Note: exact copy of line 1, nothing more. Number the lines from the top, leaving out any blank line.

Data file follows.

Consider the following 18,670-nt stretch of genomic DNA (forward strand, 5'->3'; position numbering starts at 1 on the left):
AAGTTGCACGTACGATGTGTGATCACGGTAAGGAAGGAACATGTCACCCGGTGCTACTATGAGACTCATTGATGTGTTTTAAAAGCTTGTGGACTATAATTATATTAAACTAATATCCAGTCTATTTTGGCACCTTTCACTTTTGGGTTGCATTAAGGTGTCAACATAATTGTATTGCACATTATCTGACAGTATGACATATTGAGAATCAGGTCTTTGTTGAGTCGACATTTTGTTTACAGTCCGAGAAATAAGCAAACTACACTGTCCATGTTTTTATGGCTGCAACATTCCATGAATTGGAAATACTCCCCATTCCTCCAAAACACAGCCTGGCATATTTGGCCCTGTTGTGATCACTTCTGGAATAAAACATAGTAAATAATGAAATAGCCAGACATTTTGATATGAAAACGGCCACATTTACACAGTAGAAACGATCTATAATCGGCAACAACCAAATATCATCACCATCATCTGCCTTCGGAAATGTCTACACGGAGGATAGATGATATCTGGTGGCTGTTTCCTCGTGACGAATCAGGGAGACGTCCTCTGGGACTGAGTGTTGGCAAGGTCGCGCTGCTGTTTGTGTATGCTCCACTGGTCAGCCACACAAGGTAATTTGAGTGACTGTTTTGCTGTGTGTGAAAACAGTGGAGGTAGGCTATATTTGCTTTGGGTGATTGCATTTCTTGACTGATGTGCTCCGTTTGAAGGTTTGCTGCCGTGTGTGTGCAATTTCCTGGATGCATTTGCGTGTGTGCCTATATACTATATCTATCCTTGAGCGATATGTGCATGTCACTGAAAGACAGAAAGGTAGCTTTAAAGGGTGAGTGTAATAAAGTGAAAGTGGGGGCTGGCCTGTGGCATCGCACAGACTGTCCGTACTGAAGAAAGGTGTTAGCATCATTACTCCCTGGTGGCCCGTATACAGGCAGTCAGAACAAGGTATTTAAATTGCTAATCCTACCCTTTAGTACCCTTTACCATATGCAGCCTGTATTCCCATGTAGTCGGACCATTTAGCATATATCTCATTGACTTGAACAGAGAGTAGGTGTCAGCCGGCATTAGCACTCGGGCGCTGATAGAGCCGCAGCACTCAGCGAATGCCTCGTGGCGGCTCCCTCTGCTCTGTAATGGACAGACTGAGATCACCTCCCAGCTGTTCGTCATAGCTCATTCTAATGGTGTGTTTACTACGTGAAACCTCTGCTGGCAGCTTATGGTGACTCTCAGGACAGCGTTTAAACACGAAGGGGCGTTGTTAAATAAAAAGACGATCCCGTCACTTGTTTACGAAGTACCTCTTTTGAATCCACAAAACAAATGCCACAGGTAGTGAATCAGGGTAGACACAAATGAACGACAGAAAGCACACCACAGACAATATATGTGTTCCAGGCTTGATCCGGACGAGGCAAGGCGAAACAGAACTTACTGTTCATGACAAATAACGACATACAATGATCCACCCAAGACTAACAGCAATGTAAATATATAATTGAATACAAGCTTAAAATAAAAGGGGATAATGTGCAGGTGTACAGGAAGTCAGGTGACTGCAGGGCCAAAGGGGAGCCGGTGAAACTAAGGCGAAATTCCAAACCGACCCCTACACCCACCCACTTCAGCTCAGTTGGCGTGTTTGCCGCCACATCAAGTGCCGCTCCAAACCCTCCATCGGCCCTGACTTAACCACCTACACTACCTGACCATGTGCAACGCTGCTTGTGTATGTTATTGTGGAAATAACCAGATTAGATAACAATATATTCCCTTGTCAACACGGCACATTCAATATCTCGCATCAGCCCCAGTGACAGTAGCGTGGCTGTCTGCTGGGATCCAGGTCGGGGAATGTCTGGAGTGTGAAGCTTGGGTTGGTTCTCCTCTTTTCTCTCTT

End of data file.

Consider the following 18,670-nt stretch of genomic DNA (forward strand, 5'->3'; position numbering starts at 1 on the left):